Another unintentional argument for Hayek’s spontaneous order

The institutionalization of the Standestaat did not proceed smoothly. It was the result of almost continuous internal and interstate conflicts. Its ultimate beneficial results in strengthening the independence of towns and in providing a legal-constitutional basis for state power were neither anticipated nor necessarily desired by many of the participants in the conflicts, who would have preferred to gain absolute power. But benefits there were: Arbitrary government power was reduced; separation of powers between church and state were formalized; disruptive local feudal lords were controlled; highly specialized legal codes to regulate economic and fiscal exchanges were developed; and finally there began to emerge a loyalty to state structures which went beyond faithfulness to any particular king or ruling house. (186)

This is from sociologist Daniel Chirot’s 1985 article (pdf) “The Rise of the West” in the American Sociological Review. Hayek is not cited in the bibliography. I am reminded of this old tweet by economist Bill Easterly…

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2 thoughts on “Another unintentional argument for Hayek’s spontaneous order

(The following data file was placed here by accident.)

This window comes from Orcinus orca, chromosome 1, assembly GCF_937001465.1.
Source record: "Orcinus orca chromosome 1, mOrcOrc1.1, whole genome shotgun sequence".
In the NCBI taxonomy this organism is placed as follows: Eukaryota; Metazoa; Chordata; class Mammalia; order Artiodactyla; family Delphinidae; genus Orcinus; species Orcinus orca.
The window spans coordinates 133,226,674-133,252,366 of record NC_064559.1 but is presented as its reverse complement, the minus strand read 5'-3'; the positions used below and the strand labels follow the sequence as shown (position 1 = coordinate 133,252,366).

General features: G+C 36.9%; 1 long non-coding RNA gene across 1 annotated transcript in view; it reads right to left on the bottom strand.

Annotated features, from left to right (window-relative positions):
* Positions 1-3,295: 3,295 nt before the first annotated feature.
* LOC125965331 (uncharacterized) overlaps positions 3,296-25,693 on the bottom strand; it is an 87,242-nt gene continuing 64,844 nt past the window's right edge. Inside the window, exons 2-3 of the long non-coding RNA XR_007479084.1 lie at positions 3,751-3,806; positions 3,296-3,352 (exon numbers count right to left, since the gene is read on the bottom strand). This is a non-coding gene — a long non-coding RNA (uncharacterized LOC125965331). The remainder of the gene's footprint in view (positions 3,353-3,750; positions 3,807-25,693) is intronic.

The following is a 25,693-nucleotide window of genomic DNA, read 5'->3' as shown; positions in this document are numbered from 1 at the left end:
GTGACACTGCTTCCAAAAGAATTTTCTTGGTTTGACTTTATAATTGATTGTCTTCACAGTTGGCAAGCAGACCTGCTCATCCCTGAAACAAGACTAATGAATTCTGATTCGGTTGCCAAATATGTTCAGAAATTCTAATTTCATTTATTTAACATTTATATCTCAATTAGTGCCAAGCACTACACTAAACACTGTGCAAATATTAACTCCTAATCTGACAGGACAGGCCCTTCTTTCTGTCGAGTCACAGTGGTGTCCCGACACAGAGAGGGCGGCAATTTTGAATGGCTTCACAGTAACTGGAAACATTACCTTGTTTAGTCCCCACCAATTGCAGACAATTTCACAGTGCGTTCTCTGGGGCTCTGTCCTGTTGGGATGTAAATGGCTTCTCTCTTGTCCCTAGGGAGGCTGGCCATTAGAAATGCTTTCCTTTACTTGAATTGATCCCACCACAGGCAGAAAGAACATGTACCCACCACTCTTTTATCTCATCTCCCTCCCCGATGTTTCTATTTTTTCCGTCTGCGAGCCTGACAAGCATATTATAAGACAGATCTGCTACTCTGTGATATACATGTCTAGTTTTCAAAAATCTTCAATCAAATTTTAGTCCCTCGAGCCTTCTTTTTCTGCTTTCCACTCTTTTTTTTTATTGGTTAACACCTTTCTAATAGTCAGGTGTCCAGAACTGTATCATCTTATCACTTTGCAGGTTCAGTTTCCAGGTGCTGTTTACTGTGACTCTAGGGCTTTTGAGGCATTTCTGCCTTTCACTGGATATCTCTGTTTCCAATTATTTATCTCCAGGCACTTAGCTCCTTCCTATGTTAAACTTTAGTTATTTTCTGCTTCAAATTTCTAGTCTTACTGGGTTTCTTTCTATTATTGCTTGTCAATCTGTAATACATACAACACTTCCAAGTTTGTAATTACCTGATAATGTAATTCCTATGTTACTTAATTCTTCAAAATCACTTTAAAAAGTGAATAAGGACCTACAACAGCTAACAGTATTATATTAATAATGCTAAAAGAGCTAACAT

1. Quite true. Perhaps Hayek was an ideological author indeed. He used the theory of complex phenomena to build the foundations of his political thought. Nevertheless, there is a lot of “unintended” good theory in his writings. His name has to endure its own hero’s journey to transfigure him into a trustworthy theoretical source.

    • Thanks Federico.

      It’s a shame that Hayek has to endure such a journey (even if it’s a hero’s one). When I first read him in college his writing stood out to me so clearly, and his arguments pierced my brain so sharply, that I have a lot of impatience for people who cannot or will not read his work the way they do with guys like Foucault or Keynes.

      One of my many shortcomings, I suppose…

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